Andrew O’Hagan wrote a story for the most recent issue of T Magazine and in it, the seasoned writer who has endured the birth of web rose to the defense of technology, a corner of the earth that few young writers — the digital natives — have cared to publicly penetrate before. He recalls the “days of yore,” when one couldn’t hear a song unless he traveled three miles to the shop that sold the musician’s record, with sweet nostalgia but never with a sense of remorseful longing because as he sees it, technology has made our lives more convenient. Furthermore, it seems, to refute this point is futile. As tends to be the case when a Goliath-type machine is defended, a generous chunk of the comment feed under the post went up in arms against the author’s thesis to recall the very same days of yore from a point of view that is not “culturally bankrupt.”
Here, Team Man Repeller, a group of young women, discuss the infiltration of technology in our lives.
Leandra Medine: The reason I wanted to round-table this article is because I feel like the conversation around technology and what it’s doing to us and our social lives is really meaty. I don’t necessarily believe that the reason we have a harder time articulating ourselves in 2014 is because of our mobile devices so much as it is that we have become word-substitutors. We take terms and turn them into the world’s biggest umbrellas and then we forget how to assess human emotion. Bitch no longer means bitch, slut doesn’t mean slut, etc, etc.
Amelia Diamond: I want to know how old his daughter is, because she said “as if” and I need to know if that’s coming back with the younger generation.
Charlotte Fassler: It is.
LM: This was the first article I’ve seen defending the proliferation of technology, which I really appreciated. I think that it was placed in context for me when he provided that short anecdote about women not missing the days when they had to keep their milk on the ledges for it to stay fresh. I just thought, Oh what a good point. I don’t think anyone regrets the invention of refrigerators.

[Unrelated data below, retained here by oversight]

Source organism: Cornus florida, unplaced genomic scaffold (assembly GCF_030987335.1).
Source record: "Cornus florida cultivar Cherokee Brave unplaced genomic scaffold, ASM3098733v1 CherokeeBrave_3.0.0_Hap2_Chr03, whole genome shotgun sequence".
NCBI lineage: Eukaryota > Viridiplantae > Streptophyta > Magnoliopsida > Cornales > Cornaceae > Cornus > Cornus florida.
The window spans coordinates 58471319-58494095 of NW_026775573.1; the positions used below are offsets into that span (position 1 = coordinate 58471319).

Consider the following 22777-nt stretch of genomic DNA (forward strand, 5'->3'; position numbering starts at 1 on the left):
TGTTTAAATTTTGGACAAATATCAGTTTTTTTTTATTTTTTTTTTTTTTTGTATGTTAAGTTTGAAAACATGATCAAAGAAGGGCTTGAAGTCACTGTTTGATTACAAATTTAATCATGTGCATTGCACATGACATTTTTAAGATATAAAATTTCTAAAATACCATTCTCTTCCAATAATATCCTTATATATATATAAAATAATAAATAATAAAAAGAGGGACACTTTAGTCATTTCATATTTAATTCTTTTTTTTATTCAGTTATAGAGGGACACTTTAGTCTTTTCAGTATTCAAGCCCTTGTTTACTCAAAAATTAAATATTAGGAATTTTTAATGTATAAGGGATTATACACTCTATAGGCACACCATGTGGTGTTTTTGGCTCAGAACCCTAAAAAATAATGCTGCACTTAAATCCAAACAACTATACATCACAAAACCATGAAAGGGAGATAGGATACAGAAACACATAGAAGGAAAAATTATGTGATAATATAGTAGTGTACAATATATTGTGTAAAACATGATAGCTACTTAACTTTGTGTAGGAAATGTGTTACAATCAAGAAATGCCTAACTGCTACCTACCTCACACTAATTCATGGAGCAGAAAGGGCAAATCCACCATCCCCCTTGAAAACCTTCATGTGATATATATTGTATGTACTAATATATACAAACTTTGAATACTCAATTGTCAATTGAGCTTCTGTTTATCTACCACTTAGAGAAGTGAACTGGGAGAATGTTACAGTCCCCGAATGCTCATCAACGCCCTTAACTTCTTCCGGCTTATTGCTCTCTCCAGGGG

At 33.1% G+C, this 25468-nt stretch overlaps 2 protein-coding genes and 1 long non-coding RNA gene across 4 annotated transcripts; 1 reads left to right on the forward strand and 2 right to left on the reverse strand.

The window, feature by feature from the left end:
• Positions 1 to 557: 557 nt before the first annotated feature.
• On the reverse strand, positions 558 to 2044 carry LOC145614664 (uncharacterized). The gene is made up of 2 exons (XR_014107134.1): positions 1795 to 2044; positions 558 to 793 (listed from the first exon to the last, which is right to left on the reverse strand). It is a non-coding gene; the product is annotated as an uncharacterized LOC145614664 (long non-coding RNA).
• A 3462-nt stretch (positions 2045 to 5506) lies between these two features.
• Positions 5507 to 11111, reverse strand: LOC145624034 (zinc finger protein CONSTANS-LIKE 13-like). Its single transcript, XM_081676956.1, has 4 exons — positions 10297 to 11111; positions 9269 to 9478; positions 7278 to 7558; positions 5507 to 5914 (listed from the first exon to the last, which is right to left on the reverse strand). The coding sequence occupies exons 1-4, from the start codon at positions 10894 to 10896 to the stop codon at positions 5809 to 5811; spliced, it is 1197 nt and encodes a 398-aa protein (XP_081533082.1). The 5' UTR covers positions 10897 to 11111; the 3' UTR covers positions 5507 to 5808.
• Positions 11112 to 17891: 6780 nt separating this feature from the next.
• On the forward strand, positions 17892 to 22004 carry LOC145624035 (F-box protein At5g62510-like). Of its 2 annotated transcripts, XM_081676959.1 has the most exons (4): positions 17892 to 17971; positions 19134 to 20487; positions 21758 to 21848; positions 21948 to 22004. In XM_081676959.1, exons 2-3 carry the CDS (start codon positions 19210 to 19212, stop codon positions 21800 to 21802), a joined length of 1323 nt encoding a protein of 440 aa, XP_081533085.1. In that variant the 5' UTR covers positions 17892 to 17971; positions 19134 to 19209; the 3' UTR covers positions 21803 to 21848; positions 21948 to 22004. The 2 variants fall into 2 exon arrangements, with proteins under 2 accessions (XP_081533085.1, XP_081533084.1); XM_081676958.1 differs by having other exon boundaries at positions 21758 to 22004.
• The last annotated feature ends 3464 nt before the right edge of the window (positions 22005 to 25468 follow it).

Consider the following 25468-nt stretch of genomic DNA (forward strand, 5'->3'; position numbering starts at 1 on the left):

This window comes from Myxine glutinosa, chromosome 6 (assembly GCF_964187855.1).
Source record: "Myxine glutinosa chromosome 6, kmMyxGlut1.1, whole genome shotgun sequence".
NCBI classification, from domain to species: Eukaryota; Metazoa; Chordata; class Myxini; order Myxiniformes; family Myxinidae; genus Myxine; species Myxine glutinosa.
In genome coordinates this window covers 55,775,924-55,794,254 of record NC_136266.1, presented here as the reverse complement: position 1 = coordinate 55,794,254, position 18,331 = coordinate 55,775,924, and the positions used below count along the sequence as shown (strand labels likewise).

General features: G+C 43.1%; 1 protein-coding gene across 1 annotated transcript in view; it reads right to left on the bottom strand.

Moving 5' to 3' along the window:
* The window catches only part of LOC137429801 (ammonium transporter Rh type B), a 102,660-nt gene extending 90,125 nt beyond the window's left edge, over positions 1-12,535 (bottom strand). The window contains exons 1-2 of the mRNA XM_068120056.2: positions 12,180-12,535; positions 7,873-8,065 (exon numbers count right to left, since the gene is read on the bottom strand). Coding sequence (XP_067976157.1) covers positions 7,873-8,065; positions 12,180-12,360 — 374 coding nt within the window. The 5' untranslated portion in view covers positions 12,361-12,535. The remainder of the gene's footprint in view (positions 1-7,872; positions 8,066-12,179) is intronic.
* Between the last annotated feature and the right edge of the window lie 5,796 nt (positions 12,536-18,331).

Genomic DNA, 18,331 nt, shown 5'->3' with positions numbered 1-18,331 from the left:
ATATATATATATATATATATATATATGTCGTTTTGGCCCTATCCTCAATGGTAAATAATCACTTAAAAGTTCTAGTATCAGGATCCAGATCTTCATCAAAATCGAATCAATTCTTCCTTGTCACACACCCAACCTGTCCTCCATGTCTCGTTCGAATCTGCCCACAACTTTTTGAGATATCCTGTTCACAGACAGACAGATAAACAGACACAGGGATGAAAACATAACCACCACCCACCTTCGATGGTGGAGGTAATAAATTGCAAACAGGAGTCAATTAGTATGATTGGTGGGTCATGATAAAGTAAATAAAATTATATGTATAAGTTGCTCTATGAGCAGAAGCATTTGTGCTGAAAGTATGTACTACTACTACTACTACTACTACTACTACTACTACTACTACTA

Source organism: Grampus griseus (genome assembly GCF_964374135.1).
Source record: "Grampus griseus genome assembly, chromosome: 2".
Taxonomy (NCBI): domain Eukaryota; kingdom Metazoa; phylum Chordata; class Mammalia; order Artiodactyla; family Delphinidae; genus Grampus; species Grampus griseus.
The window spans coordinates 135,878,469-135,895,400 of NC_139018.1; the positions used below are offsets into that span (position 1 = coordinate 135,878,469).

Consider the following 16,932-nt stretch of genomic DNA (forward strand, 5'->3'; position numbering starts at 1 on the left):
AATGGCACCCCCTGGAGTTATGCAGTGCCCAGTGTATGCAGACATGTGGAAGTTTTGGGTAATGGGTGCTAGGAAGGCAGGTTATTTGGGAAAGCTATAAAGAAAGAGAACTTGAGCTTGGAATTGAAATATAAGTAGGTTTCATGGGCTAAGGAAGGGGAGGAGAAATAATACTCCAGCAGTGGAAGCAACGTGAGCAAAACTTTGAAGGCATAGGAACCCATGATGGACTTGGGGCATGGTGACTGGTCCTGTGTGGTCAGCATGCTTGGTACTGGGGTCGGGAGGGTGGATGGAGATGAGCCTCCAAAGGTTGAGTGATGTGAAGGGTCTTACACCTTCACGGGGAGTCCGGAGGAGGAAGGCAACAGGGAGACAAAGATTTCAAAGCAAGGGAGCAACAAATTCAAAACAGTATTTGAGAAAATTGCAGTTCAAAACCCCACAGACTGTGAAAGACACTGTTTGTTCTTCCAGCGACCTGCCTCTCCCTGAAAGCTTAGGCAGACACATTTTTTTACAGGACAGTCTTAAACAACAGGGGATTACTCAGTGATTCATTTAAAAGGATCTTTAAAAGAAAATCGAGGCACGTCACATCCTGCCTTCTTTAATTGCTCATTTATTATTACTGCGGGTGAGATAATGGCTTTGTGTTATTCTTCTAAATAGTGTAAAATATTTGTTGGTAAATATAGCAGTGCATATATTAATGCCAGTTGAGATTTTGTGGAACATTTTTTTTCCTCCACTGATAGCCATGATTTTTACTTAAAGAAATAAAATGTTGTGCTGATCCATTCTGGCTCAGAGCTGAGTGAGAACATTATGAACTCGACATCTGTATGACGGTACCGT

CF: When you sent this email with an article link, I fully thought that you were sending us that article from — was it New York Magazine? — about how we all speak emoji now. I thought that’s what you were going to have us discuss. When I opened this, I was pleasantly surprised that it wasn’t that. It’s a completely different, more streamlined and obvious way to talk about technology and communication now.
LM: Maybe something that’s interesting is that the people who seem to be writing the shame on you, Internet stories are the same people who are deeply immersed in the Internet, right? They’re these young writers who are publishing these stories about the good old days, whereas this one comes from a pretty seasoned vet who probably used a typewriter.
Kayla Tanenbaum: That makes sense in that it’s really easy to idealize something if you weren’t there or if you were four when it happened, but something to point out about his article is that there’s a difference between refrigeration and Twitter. I liked his article and I liked that it wasn’t whiny and “back in my day,” but I don’t think he should have lumped in all the things he did. Some things are immensely useful, like refrigeration.
AD: So is Twitter — if you want to be super metaphorical, you can follow crap on Twitter the same way you can put crap in your fridge.
KT: I just think refrigeration doesn’t have a downside, and maybe this is just me, but Twitter and social media make me anxious sometimes because I feel like I’m doing too much or I’m not doing enough.
LM: If it were not for refrigerators, murderers would have one less place to store dead bodies!
AD: I think there are definitely downsides to technology. I feel it all the time. I think as I’ve gotten older, I’ve gotten kind of curmudgeonly and I have been longing for the days when you could cancel dinner plans because you “had a cold” and go to another friend’s house instead and not get in trouble for it. We’re expected now to be very transparent, and I miss the time before that. That said, I can’t imagine a world without it. It’s so useful and important. But anything in this world that’s good can be abused.
One thing that was interesting about the writer were his interesting comments on time and culture in his anecdotes. And I think his mention of the refrigerator wasn’t so much a comparison to its necessity, as far as Twitter, but rather a sign of the time. When he said that reference, I thought, People didn’t have refrigerators? That was more the thing for me, and I think there will be a time when people will be like “There was no Twitter?”